It’s true that when we look at our dogs, we are naturally inclined to attribute the same emotions to them as we do to ourselves – but how similar are doggy emotions to our own? And does a dog feel the same emotions as a human?
Don’t worry…. This isn’t going to be a very scientific analysis of the way that our dogs feel about us and how they react to the world around them. I’m of the opinion that when it comes to our dogs, it’s best not to be too scientific. And that in truth, it doesn’t matter very much about the ins and outs of all that stuff anyway – so long as our dogs are happy.
For me, that’s by far the most important emotion when it comes to pets. If we keep them physically healthy – and emotionally happy, then what else is there to really worry about?
We all do it, though. I find myself doing it all the time in fact. We wonder what’s going through his or her mind. Especially with very smart dogs, we’ll often find ourselves trying to figure out just how much, and exactly what, is spinning around in the mind of that dog.
They understand us so well, and dogs just seem to have an innate knack for figuring out what’s going on. They know the house and the movements of those within the household – inside-out.
It’s an undisputed fact that some dogs just seem to be able to read our emotions – sometimes better than we do ourselves.
They’re intelligent, empathetic and there’s this wise aura about a lot of dogs. It’s very difficult to believe only within the bounds of scientific research as a dog owner, because so much seems to contradict what the textbooks say – in terms of how well and how far a dog’s brain develops emotionally.
The research suggests that dogs only emotionally develop until they’re about six months old, and that they don’t ever feel the full range of emotions that we do (when I say “we”, I’m assuming no dogs are reading this – although I’ve known a few that probably could!)
My main problem with the research I think, is that it just flies in the face of the experiences that most of us have – all of the time – in living our everyday lives with dogs. Yeah, the scientists perform controlled experiments in laboratory-like conditions, and they’re all probably way smarter than me, but what I see in dogs is a very social and family orientated character.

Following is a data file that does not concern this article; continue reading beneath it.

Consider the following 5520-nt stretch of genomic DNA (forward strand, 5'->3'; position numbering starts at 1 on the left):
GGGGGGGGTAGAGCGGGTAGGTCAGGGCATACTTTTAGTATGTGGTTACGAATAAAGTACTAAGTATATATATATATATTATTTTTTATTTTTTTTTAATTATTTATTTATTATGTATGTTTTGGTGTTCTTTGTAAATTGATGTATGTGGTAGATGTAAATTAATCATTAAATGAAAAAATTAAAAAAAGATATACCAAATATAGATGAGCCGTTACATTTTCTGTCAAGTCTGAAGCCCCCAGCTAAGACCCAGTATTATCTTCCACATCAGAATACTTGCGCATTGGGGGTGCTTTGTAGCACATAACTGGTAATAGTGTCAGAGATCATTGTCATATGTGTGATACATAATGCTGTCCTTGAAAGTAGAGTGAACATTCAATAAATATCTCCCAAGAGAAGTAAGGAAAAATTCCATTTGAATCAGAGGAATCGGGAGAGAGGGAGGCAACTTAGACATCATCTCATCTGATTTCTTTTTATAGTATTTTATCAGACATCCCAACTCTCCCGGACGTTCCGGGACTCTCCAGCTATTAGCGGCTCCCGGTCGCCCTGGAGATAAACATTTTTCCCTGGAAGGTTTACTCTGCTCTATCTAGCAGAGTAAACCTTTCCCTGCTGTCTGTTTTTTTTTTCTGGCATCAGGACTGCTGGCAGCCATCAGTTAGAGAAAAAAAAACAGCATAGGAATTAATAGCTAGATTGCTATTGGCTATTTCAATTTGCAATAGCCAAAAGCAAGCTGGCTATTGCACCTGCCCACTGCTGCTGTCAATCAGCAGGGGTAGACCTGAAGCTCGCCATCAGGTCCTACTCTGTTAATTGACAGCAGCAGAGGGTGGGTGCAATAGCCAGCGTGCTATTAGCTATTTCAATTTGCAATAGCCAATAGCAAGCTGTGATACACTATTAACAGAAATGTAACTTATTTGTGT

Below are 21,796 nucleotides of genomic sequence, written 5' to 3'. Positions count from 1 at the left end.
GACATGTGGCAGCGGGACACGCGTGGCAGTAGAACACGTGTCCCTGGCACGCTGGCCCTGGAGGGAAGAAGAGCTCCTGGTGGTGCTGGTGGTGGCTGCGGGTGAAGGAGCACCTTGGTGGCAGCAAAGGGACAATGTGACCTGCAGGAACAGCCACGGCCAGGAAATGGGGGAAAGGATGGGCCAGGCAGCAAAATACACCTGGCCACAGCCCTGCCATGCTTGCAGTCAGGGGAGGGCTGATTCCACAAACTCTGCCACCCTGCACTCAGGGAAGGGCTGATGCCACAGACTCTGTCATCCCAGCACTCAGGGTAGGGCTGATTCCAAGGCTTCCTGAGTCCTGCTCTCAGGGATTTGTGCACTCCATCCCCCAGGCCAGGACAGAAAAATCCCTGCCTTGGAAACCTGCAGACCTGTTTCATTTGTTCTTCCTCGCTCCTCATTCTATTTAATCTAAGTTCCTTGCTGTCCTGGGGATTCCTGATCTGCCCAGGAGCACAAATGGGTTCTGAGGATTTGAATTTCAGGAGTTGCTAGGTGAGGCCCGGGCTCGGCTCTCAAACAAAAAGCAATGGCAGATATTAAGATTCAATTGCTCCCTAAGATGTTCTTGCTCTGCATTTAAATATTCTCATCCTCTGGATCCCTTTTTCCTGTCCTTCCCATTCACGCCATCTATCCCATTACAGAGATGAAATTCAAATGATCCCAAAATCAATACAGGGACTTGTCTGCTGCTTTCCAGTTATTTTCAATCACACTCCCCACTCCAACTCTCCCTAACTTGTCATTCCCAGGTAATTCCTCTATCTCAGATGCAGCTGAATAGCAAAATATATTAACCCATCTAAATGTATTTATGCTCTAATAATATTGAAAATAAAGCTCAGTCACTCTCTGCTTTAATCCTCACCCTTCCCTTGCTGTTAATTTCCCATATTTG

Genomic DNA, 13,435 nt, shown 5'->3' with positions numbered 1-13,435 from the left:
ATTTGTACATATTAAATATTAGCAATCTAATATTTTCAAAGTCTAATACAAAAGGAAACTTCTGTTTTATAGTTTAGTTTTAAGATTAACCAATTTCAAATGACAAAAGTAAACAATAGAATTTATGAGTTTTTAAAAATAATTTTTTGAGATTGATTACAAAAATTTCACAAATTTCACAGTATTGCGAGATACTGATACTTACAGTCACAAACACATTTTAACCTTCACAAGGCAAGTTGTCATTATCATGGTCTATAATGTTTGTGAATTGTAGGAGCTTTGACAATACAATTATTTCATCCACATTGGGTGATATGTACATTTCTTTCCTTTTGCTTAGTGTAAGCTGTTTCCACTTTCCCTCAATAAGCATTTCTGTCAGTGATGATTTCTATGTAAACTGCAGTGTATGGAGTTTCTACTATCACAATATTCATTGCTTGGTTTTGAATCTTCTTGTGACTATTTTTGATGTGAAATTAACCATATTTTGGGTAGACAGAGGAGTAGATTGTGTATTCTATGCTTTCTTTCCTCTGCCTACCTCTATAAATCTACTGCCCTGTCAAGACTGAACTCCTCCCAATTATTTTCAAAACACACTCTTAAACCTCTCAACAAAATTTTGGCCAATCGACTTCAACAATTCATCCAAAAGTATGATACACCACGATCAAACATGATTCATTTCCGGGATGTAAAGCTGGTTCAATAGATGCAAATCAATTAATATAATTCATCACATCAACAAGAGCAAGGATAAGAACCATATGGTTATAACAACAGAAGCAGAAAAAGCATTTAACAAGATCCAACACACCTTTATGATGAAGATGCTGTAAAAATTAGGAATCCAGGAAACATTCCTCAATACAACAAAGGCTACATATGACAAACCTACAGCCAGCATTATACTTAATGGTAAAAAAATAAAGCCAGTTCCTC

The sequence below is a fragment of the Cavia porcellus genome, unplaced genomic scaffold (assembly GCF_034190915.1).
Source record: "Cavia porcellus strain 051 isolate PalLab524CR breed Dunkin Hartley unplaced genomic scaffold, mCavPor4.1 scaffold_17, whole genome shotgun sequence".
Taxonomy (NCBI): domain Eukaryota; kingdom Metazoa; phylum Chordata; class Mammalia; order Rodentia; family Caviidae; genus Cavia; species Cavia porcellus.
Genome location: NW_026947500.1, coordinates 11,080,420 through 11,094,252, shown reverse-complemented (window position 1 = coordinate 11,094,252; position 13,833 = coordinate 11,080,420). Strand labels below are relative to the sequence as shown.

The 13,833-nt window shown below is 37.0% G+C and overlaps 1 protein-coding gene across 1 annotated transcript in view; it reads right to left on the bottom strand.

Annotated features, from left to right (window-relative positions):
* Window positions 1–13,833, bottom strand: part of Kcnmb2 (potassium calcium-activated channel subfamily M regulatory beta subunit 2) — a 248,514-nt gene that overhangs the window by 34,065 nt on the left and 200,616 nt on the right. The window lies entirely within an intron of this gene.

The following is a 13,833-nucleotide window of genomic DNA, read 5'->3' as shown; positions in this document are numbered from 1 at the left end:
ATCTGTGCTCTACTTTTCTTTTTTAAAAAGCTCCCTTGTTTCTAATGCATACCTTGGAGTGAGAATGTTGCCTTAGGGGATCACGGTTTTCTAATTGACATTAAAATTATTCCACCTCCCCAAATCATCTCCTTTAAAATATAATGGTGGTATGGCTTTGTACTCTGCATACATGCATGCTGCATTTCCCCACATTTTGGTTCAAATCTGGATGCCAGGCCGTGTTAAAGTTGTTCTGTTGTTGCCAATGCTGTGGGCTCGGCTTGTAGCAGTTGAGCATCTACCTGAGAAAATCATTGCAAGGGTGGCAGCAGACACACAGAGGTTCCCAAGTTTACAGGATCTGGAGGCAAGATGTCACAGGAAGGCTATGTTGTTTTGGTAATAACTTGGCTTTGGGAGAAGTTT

Because of that, I think it takes very social and familiar situations – such as being at home or being around loved ones – to bring out everything that’s within dogs. I guess what I’m saying is that creatures can’t be THAT empathetic, and so supernaturally good at reading people, unless they have a massive amount in common with people.
Scientific research aside, how could they empathise so successfully, based on feelings they’d never experienced themselves
The boffins will tell you that your dog can’t feel shame. That it just isn’t within their emotional range to do that. They’ll tell you hands down that dogs can’t experience guilt and that, when we come home to a dog that has managed to steal those biscuits from that cupboard, or when we walk in and find that the bacon we left on the counter has been stolen – what we see isn’t shame or guilt, but that it’s fear.
But it isn’t fear – is it? You know that, and I know it too. In fact, no creature on Earth does shame or guilt, quite like a dog does. For me, despite what the textbooks claim, dogs occasionally display the very epitome of guilt and shame.
I’ve got a dog that’s terrified of lawnmowers. And I mean terrified. When you start one up, he displays that fear, and I can tell you now – even though I’m not a scientist – that it’s a completely different display and emotion to when he manages to steal food, or chews up a sofa, or goes missing for half an hour and then eventually slopes guiltily back home.
Most dogs thankfully also know that their owners aren’t going to harm them – even if they run off with a side of beef. Experience tells them that the worst that’s going to happen is they’ll get a stint in solitary confinement out back of the house or be sent to bed for a while.
The idea that dogs feel fear in those situations is for me, laughable. It’s pure shame, for disobeying the leader of the pack.
Now, where the scientists do get it right – is when it comes to love. Studies have shown that dogs produce oxytocin, just like we do – when we love somebody or something. And that’s another reason why I think the scientists should just get over themselves and stop worrying about emotions and dogs.
I can’t get behind a theory that says a dog can feel the most powerful emotion of all towards a human, and indeed be so darn loyal to us that it sometimes hurts – but also claims that the same dog would never be able to feel shame or guilt toward the object of such strong affection.
It’s impossible for me to get on board with such an idea. And it’s probably true that scientists would get a far more accurate result if they just took a dog home for a few weeks.
We all suspect that what goes through the heads of our furry friends is complex – and even though it’s probably got a lot to do with bacon – a lot of the time. It’s safe to say that their worlds revolve around the people that they live with.
Even if they can’t read blogs, dogs are superior to a lot of humans out there, in the way that they’re so open and generous with their love – and so honest in the way they express such a full range of emotions.